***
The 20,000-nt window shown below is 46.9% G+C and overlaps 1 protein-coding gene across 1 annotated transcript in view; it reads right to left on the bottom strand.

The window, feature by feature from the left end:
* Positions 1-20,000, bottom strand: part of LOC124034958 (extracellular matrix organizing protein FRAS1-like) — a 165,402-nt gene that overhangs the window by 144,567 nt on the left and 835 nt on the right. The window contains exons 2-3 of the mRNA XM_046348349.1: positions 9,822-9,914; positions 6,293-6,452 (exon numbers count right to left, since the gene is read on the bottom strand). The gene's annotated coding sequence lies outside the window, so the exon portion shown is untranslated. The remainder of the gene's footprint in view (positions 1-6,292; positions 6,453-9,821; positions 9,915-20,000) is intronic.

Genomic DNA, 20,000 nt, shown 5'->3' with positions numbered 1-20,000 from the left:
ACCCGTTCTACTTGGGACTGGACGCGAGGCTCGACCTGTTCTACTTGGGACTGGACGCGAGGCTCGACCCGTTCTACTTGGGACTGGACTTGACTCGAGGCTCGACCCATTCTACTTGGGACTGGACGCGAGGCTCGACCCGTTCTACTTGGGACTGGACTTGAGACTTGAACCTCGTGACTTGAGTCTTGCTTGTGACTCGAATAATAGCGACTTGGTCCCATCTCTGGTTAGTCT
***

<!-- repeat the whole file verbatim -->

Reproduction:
The 20,000-nt window shown below is 46.9% G+C and overlaps 1 protein-coding gene across 1 annotated transcript in view; it reads right to left on the bottom strand.

The window, feature by feature from the left end:
* Positions 1-20,000, bottom strand: part of LOC124034958 (extracellular matrix organizing protein FRAS1-like) — a 165,402-nt gene that overhangs the window by 144,567 nt on the left and 835 nt on the right. The window contains exons 2-3 of the mRNA XM_046348349.1: positions 9,822-9,914; positions 6,293-6,452 (exon numbers count right to left, since the gene is read on the bottom strand). The gene's annotated coding sequence lies outside the window, so the exon portion shown is untranslated. The remainder of the gene's footprint in view (positions 1-6,292; positions 6,453-9,821; positions 9,915-20,000) is intronic.

Genomic DNA, 20,000 nt, shown 5'->3' with positions numbered 1-20,000 from the left:
ACCCGTTCTACTTGGGACTGGACGCGAGGCTCGACCTGTTCTACTTGGGACTGGACGCGAGGCTCGACCCGTTCTACTTGGGACTGGACTTGACTCGAGGCTCGACCCATTCTACTTGGGACTGGACGCGAGGCTCGACCCGTTCTACTTGGGACTGGACTTGAGACTTGAACCTCGTGACTTGAGTCTTGCTTGTGACTCGAATAATAGCGACTTGGTCCCATCTCTGGTTAGTCT